A new study could serve as further evidence for affirmative action critics who believe the practice shouldn't be used in college admissions. The report, by class-based affirmative action supporter Richard Kahlenberg, presents evidence from several states who don't use race-based affirmative action in their admissions process and manage to still create a diverse student body in its public universities.
While some institutions, like ones in California, are struggling to bring in a better representation of their states' diversity without affirmative action (it's illegal in the state), Kahlenberg reports that it's possible to see eventual success when replaced with other measures. The Huffington Post notes:
"But in most places, the report argues, a combination of measures – aggressive outreach, de-emphasizing of standardized tests, affirmative action based on class instead of race, and even getting rid of legacy preferences that mostly benefit whites – has allowed minority representation on their campuses to recover to previous levels.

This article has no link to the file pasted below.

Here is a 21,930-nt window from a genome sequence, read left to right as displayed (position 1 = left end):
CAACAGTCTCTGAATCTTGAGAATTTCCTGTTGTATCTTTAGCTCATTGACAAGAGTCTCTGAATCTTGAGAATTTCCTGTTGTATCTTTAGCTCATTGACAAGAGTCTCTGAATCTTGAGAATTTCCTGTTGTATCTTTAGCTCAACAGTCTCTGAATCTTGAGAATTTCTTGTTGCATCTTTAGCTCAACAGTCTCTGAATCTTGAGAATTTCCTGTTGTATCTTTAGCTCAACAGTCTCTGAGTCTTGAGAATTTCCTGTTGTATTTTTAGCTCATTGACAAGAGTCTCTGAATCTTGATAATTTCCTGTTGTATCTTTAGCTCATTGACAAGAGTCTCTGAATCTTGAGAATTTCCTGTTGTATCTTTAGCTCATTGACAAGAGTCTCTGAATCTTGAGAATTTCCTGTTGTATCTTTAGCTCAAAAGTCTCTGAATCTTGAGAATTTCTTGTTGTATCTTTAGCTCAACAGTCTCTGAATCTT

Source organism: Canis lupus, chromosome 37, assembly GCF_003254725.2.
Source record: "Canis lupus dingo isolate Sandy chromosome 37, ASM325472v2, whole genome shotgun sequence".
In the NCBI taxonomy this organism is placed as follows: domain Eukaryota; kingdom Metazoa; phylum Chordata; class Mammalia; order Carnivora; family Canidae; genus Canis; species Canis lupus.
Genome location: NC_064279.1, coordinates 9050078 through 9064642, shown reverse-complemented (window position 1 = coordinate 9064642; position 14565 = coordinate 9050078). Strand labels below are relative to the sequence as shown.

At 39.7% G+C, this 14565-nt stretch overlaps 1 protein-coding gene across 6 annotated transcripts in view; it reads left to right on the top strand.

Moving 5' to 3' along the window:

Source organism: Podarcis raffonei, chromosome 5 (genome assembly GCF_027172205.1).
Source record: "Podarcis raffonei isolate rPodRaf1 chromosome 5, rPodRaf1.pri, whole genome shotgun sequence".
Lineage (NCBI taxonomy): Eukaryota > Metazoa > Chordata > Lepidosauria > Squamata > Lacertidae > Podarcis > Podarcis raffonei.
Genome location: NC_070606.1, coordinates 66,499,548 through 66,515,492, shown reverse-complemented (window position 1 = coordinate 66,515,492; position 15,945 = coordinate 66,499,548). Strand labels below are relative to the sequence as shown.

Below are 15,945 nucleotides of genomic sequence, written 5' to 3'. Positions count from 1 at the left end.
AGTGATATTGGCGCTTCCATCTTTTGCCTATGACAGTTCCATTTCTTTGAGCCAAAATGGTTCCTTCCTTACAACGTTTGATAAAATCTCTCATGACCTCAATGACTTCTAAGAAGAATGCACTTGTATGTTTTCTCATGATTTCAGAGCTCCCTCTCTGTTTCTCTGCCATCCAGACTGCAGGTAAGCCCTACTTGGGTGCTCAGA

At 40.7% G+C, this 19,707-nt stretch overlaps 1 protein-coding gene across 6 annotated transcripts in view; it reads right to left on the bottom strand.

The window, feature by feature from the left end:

At the University of Washington, for instance, black and Latino enrollment fell after the use of race was banned but has since surpassed previous levels. At the University of Florida, Hispanic enrollment is higher and black enrollment is comparable to before race was banned (though the report's figures show black enrollment has fallen lately from nearly 15 percent to below 10 percent).
In Texas, diversity numbers plummeted during a period in the late 1990s when the university wasn't using affirmative action. The state implemented a "Top 10 percent" plan granting automatic admission to top high school students based on class rank, and its enrollment of underrepresented minorities has risen overall."
Read the full story here.
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